It might not work with special needs children, but I can tell you it has worked with my ADHD/ODD 9 yr old. I started implementing this after listening to the ODD discs. It is his responsibility and his choice to make. I have added some consequences for things involving schoolwork, but it’s more along the lines of…Didn’t do your homework last night, so tonight you have two days of homework to finish before you can play video games. I don’t argue, just walk away. There is a lot less arguing in my household. Not that he doesn’t try, I just don’t buy into it.  If his mistakes cause me to have to do more, like pick him up from detention, then I don’t rush to get him to his baseball practice or anything else. He has to pay a price for that too. It sounded simple when I listened to the talks, thought it wouldn’t work, I was wrong. We still have a long road to go, but I feel better about myself and him too.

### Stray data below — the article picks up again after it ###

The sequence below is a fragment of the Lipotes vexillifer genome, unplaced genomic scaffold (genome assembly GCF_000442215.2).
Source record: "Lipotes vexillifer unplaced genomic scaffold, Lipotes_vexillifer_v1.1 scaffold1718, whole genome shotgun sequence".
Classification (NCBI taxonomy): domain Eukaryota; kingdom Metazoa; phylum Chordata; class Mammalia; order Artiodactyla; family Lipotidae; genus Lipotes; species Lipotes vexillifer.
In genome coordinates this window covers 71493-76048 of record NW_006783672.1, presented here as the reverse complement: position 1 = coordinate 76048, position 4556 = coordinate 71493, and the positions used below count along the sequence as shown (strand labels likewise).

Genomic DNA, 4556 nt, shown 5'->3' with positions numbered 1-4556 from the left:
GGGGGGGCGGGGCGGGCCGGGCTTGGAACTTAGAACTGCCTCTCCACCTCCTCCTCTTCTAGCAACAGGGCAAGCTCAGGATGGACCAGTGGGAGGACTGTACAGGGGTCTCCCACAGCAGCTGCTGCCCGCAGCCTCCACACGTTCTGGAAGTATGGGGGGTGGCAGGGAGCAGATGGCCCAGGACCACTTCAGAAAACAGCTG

Reply
    • ChristineD (Edit) Report

      Jamie Funk Mooney 
      Think I need to get these disks – do you think they will work with this situation?  Have a 14 year old step son completely out of control.  Will not accept any consequences for any bad behavior and actually thinks he did nothing wrong.  Just gets violent and physical. Took the phone and tablet away to raise his F grades.  But because of his violence, his counselor says just let him go outside or to a friends house to vent.  That’s all fine and dandy until he uses his friends phone or tablet to contact his estranged mother (who is breaking her stay away order) and their contact has resulted in him being coerced into “doing things” that cause havoc in our home to the point of police involvement.  Its a huge mess.